STPs and integrated care roundup w/c 16 April

Hempsons is pleased to bring you the latest in its series of news updates on STPs and an integrated care roundup.

Integrated care and the ACO contract – update

The Department of Health & Social Care has published its response to the consultation on changes to regulations required to facilitate the operation of an NHS Standard Accountable Care Contract

The key proposed changes are:

  • Definitions of ‘ACO’ – the various definitions of ACO and related terms used in the draft amendments to regulations will be simplified to refer to integrated services provider ‘and’ integrated services provider contracts (ISPC). The term ISPC will be used for provision of integrated health and care services regardless of whether primary medical services are included. It is also proposed that terms clarify that an ACO contract does not create a new legal entity and that an ACO will not commission services.
  • Right to Return – the notice period which is required for GPs who have ‘fully integrated’ their primary medical services with other services to reactivate their suspended GMS/PMS contract will be reduced from 12 months to 6 months. Suspended GMS/PMS contracts can also be reactivated by agreement.

In responding to the consultation, DHSC has also published a brief guide to explain ACOs.

Jamie Foster comments “the Government’s response to the consultation is not unexpected given the sift away from accountable care to integrated care as set out in the NHS Refreshing Plans 2018/19 Guidance. Nor is it a surprise that the Government plans to wait until NHS England’s wider consultation on the ACO contract is complete before trying any proposed amendments to regulations. So far now, commissioners and providers need to continue to work within existing contracting arrangements to implement integrated care.

Integration – where are we now?

It is clear from both the Government’s revised mandate to NHS England for 2017-18 and the Refreshing NHS Plans 2018/19 guidance that integrating care remains a key policy initiative. Indeed, the Mandate says: ‘We want to see more services provided out of hospitals, a larger primary care workforce and greater integration with social care, so that care is more joined up to meet people’s physical health, mental health and social care needs.’

More specifically, the move towards Integrated Care Systems continues. The Refreshing NHS Plans 2018/19 guidance states that “‘Integrated Care System’ is now being used as a collective term for both devolved health and care systems and for those areas previously designated as ‘shadow accountable care systems’…[and that] an Integrated Care System is where health and care organisations voluntarily come together to provide integrated services for a defined population.” The first wave of integrated care systems are already assuming accountability for local operational and financial performance. From April 2018, they will begin to gain new financial flexibilities and to use new tools for better understanding local health data. Further integrated care systems will be confirmed by NHS England and NHS Improvement in 2018. To become one, a local system must show its partnership is advanced enough to make shared decisions, improve services for the public and manage resources collectively.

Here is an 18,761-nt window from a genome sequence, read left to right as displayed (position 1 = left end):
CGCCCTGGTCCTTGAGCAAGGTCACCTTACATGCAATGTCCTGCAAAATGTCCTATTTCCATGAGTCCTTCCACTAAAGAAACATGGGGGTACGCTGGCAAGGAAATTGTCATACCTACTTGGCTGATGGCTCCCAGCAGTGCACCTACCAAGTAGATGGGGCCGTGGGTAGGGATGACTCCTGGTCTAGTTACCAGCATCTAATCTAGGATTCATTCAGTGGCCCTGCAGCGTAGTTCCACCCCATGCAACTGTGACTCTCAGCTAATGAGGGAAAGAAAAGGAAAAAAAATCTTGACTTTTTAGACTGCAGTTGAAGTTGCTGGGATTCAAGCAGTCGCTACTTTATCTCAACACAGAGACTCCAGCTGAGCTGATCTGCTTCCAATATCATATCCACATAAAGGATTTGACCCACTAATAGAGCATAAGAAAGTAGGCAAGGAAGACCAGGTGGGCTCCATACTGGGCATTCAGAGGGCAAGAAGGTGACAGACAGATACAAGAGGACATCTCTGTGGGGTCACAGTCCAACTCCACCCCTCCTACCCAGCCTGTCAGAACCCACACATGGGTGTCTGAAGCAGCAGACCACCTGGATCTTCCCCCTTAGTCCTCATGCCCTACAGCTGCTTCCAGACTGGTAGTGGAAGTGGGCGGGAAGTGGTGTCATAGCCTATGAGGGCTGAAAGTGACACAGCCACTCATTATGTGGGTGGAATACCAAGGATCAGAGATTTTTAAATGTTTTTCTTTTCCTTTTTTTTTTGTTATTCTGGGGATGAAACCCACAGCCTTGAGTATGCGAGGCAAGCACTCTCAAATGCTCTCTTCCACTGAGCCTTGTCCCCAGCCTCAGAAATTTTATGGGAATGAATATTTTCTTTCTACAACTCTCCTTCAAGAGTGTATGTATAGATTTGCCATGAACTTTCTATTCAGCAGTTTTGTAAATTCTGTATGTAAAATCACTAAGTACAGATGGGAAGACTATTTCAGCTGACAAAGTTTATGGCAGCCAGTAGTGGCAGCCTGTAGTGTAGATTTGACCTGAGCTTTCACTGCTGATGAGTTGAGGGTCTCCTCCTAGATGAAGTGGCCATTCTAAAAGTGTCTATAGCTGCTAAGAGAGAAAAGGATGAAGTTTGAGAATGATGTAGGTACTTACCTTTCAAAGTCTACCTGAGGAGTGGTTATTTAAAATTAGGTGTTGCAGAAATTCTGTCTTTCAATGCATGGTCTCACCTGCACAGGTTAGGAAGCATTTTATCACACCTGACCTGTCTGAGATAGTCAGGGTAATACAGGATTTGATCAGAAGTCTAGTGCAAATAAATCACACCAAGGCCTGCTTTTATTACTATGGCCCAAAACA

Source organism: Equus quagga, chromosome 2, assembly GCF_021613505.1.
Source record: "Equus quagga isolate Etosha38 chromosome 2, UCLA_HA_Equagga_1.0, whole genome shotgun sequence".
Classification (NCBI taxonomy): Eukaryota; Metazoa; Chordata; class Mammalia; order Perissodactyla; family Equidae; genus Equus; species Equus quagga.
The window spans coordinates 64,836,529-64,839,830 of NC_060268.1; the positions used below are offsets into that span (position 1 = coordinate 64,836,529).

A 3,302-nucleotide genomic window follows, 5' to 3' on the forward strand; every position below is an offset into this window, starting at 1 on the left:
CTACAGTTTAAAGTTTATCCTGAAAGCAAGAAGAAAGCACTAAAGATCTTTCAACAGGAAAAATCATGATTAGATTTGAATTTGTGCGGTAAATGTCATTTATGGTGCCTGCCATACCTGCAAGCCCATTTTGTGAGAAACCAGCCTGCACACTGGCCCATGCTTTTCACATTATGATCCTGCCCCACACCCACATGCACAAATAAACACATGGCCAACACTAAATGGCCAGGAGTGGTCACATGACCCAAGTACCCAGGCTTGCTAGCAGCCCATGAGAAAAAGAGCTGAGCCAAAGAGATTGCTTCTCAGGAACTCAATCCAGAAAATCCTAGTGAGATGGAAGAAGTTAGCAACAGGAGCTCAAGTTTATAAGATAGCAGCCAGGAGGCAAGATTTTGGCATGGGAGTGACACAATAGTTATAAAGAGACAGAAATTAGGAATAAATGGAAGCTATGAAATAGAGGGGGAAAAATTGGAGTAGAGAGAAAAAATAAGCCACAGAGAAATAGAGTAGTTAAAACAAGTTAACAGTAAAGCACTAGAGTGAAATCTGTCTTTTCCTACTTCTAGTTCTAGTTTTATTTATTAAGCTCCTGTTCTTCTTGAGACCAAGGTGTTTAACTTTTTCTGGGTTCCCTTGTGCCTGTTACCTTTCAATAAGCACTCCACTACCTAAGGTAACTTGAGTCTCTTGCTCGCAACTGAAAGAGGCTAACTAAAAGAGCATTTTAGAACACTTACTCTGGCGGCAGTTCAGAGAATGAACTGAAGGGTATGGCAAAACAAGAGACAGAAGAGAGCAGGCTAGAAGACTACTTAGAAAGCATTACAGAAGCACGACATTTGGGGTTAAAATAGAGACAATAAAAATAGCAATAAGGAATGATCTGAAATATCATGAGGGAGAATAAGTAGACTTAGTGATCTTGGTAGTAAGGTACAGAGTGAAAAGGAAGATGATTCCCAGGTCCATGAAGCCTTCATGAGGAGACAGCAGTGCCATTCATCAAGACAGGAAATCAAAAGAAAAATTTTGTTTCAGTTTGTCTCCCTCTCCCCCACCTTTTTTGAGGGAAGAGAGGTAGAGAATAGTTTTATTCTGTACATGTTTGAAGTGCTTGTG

The King’s Fund has published a useful summary to help make sense of these exchanges which can be found here.

In addition, Ross Clark, Partner at Hempsons has produced the following article to summarising the changes for GPs, which can be found here.

Alliance contracting – is it the way forward for commissioning?

There is increasing interest in Alliance Contracting as a helpful starting point for integrated care. We have produced a guide about this which considers:

  • What is alliance contracting?
  • What are the key features?
  • What are the benefits?
  • What should be included in an alliance contract?

Please click here for a link here to the guide.

Commissioning – how does it fit into integrated care?

The term ‘Commissioning’ encompasses a large number of different activities: from detailed transactional activities associated with service planning and contracting, right through to strategic oversight and system leadership. Within each of those broad descriptions lie many separate functions undertaken at different levels in the system. Regular reorganisations of commissioning in the NHS have added to the lack of clarity about what the functions are and where in the system they sit.

Nigel Edwards, Chief Executive of the Nuffield Trust has written an excellent article on the risks and opportunities for commissioning as we move towards integrated care.

Read the full article here.

Hempsons, NHS Providers and Aldwych Partners launch “An eight step guide to accountable care – the art of the possible”

Alongside NHS Providers and Aldwych Partners, we have created a guide identifying eight key steps STPs and their partner organisations should consider to support the evolution to accountable care. Although the term accountable care has now been replaced by integrated care, the practical steps set out in this guide remain as relevant as ever for STPs, commissioners and providers developing integrated care systems. Click here to get the full guide.

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